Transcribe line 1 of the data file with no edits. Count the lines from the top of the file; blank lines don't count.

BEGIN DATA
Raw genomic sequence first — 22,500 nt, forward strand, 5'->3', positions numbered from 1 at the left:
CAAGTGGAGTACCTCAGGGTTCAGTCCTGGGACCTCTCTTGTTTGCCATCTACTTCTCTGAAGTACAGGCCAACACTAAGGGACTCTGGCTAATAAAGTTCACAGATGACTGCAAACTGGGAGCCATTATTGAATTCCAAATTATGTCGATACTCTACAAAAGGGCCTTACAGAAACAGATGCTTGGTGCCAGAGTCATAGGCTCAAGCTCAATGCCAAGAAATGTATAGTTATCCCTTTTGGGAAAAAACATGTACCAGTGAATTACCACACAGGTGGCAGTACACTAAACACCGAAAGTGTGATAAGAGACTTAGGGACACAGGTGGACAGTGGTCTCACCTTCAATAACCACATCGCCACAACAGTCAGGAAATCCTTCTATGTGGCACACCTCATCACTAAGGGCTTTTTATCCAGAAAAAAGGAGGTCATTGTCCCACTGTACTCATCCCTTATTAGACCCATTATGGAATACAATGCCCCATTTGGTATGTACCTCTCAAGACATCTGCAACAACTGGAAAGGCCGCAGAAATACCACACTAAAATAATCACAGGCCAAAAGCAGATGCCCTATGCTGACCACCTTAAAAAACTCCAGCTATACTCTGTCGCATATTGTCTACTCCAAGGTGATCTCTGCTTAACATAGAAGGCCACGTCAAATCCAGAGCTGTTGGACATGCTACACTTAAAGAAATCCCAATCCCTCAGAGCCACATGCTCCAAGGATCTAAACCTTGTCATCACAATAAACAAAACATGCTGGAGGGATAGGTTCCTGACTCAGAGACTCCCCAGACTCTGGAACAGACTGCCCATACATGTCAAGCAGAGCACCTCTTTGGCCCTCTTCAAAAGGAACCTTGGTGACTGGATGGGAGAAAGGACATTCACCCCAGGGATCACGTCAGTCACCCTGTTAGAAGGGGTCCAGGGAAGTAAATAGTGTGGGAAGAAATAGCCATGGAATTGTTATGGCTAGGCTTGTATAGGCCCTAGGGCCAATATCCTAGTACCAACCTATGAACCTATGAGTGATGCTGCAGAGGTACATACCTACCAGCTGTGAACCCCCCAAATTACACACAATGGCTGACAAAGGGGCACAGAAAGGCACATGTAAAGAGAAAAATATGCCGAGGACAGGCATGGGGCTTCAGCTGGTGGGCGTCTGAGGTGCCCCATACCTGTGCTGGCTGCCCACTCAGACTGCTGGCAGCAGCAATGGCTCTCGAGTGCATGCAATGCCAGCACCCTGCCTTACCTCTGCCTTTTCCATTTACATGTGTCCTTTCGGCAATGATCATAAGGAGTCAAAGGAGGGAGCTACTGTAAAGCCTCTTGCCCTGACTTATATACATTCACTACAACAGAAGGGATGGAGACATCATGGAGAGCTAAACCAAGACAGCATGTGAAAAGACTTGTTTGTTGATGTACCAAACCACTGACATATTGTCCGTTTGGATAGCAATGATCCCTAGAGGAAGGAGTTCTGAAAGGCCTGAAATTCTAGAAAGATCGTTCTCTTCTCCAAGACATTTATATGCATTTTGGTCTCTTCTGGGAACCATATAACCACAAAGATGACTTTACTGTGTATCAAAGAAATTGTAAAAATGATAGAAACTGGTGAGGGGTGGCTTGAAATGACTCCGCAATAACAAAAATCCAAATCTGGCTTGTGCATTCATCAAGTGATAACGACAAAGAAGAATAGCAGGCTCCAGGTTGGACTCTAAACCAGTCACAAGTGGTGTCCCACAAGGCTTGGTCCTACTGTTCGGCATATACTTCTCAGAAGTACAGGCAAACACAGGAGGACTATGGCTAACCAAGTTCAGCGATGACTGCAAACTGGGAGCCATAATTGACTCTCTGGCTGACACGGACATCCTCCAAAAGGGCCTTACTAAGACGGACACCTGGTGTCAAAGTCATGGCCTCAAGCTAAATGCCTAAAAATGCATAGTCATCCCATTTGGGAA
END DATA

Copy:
Raw genomic sequence first — 22,500 nt, forward strand, 5'->3', positions numbered from 1 at the left: